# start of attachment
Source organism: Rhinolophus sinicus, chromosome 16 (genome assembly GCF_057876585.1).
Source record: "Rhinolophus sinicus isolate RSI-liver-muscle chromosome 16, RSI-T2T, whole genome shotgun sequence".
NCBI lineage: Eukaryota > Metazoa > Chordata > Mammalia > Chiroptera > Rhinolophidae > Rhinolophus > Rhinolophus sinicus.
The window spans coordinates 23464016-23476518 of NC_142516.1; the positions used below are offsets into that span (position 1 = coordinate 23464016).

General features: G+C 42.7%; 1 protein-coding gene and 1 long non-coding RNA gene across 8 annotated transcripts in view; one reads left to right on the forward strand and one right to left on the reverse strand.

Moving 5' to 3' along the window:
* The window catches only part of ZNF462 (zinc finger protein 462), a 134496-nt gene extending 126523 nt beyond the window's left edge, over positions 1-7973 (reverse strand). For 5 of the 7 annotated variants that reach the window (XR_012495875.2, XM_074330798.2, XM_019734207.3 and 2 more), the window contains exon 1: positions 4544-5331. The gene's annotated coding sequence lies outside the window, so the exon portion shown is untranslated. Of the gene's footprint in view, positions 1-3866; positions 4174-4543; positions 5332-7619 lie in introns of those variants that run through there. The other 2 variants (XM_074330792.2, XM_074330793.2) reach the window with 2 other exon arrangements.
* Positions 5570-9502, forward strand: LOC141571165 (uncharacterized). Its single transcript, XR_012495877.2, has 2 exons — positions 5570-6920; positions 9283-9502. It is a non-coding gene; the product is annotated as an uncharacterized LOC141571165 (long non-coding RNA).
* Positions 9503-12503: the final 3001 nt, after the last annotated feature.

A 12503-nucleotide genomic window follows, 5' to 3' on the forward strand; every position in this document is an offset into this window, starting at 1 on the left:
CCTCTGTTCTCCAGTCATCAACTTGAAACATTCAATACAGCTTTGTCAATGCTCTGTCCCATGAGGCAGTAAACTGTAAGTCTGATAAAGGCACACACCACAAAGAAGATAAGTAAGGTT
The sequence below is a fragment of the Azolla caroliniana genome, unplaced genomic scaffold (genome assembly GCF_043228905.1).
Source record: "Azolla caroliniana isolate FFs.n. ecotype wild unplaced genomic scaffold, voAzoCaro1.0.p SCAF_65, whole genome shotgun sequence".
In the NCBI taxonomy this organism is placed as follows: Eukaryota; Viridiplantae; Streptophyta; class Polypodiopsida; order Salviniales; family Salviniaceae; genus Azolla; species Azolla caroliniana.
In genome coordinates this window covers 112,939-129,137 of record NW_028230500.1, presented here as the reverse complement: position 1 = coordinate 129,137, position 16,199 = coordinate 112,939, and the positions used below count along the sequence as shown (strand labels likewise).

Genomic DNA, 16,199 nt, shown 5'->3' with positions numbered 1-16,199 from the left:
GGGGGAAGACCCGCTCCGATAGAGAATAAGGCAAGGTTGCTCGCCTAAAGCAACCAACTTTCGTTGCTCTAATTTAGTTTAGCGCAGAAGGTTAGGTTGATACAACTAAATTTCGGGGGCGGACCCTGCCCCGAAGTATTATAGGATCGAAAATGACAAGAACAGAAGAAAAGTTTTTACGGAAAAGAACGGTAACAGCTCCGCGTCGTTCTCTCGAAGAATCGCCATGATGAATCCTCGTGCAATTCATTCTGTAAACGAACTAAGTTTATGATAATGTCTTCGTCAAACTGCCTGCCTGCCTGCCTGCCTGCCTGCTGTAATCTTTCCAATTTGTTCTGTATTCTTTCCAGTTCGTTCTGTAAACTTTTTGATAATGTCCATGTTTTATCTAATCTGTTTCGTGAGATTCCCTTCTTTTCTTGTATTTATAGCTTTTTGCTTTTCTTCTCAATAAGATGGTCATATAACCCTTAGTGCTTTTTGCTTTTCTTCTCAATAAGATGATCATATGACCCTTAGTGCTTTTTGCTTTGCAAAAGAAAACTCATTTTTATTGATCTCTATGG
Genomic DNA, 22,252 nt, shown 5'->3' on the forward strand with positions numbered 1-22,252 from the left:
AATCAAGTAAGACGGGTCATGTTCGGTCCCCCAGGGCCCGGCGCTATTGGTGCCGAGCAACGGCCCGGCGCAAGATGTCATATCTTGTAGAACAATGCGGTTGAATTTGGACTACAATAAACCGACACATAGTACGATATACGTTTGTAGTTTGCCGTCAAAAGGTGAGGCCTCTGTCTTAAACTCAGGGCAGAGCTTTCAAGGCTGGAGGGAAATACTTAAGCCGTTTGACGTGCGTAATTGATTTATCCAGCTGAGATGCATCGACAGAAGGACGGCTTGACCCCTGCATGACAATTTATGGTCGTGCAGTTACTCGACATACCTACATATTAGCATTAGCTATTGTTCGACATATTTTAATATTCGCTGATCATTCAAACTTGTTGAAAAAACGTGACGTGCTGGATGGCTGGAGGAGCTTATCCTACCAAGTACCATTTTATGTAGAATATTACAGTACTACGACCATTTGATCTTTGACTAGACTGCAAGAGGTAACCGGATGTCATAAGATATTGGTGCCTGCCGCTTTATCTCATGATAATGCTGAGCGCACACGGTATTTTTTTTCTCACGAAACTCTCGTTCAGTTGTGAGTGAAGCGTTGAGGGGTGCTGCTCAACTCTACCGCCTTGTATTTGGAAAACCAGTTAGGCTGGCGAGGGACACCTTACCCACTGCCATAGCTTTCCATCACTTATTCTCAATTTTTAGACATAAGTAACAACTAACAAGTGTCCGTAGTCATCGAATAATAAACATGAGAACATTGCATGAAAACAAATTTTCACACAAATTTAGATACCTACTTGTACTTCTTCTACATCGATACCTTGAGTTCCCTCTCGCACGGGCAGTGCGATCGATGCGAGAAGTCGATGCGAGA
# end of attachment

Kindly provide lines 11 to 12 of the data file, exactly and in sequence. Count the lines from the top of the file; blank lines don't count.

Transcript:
CCTCTGTTCTCCAGTCATCAACTTGAAACATTCAATACAGCTTTGTCAATGCTCTGTCCCATGAGGCAGTAAACTGTAAGTCTGATAAAGGCACACACCACAAAGAAGATAAGTAAGGTT
The sequence below is a fragment of the Azolla caroliniana genome, unplaced genomic scaffold (genome assembly GCF_043228905.1).